When Opioids are appropriate for Pain Managements

Chronic pain management is currently a divisive health issue due to the opioids used to treat some manifestations of pain. Many doctors and treatment professionals look to the World Health Organization (WHO) for guidance regarding such issues. First developed in 1998, the WHO guidelines for chronic pain management began to be updated in 2008 to broaden their scope based on the Delphi study in 2007.  

The WHO approaches the care of chronic pain by differentiating between malignant pain (i.e. caused by cancer or other terminal conditions) and non-malignant pain, with different scoping guidelines for children and adults. The following outcomes of chronic pain management should be considered: effectiveness of the treatment in regards to pain relief, how fast the treatment works in the alleviation of pain, how long the relief lasts, and the effect of treatment on the quality of life. Chronic pain results in disability and reduced quality of life, but the risk of treatment with certain drugs has to be weighed with the benefits gained in pain management and the types of treatments available (e.g., analgesics, opioids, intermittent therapy vs. around-the-clock therapy), depending on the type of pain experienced (e.g., neuropathic, nociceptive, episodic). However, the agency recognizes that under-treatment due to fears of opioid abuse is a reality, and is currently addressing these concerns for the new guidelines, which are expected in 2011.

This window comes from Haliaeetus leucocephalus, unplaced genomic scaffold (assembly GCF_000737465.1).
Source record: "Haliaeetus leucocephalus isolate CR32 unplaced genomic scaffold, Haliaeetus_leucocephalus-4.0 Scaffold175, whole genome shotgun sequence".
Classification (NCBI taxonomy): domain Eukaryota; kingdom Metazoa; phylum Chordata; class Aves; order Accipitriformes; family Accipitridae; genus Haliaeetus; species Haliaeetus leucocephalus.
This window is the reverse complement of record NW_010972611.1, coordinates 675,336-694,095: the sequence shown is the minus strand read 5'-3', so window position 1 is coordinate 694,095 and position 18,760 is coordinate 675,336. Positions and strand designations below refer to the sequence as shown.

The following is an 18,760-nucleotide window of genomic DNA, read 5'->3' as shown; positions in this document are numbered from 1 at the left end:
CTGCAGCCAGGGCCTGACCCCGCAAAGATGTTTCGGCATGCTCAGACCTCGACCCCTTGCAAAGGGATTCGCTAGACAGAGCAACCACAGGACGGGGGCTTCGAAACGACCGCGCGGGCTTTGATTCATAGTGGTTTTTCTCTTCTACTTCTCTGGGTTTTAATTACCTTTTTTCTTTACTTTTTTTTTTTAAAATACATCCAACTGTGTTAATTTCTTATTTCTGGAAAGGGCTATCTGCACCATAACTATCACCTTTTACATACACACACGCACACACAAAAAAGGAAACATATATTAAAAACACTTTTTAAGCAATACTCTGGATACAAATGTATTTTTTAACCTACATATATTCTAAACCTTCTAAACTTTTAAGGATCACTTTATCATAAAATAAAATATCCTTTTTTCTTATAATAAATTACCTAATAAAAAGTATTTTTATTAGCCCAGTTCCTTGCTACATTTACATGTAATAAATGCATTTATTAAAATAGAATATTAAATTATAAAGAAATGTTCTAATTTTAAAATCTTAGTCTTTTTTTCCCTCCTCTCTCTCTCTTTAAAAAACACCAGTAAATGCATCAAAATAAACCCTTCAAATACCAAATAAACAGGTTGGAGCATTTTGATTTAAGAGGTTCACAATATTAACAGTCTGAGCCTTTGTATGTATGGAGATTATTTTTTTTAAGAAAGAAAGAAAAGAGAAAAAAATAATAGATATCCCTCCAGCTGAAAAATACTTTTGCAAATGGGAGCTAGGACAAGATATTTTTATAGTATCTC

The WHO currently recommends a three-step pain relief ladder to determine the appropriate treatment for chronic pain in cancer in order to avoid unnecessary opioid use and drug dependence. The approach can be expanded to non-malignant chronic pain as well, such as headaches/migraines, to avoid over-treatment.

The drugs are recommended to be given every 3 to 6 hours, and not “on demand”, in the following steps:

Step 1

Treatment with non-opioids, with or without additional drugs for fear and/or anxiety. The recommended analgesics are aspirin and acetaminophen (known as paracetamol outside of the U.S.).

Step 2

If step 1 treatment fails to alleviate pain, or the pain increases, mild opioids for moderate pain, such as codeine, can be used. Non-opioids and adjuvants for fear and anxiety can be used depending on the specifics of the case and cause of pain.

Step 3

If the previous steps fail to alleviate pain, or the pain increases, strong opioids for severe pain, such as morphine, can be used. Non-opioids and adjuvants for fear and anxiety can be used depending on the case.

The WHO estimates that the pain relief ladder is 80 to 90 percent effective. The American Chronic Pain Association also offers support and education for chronic pain and its treatments.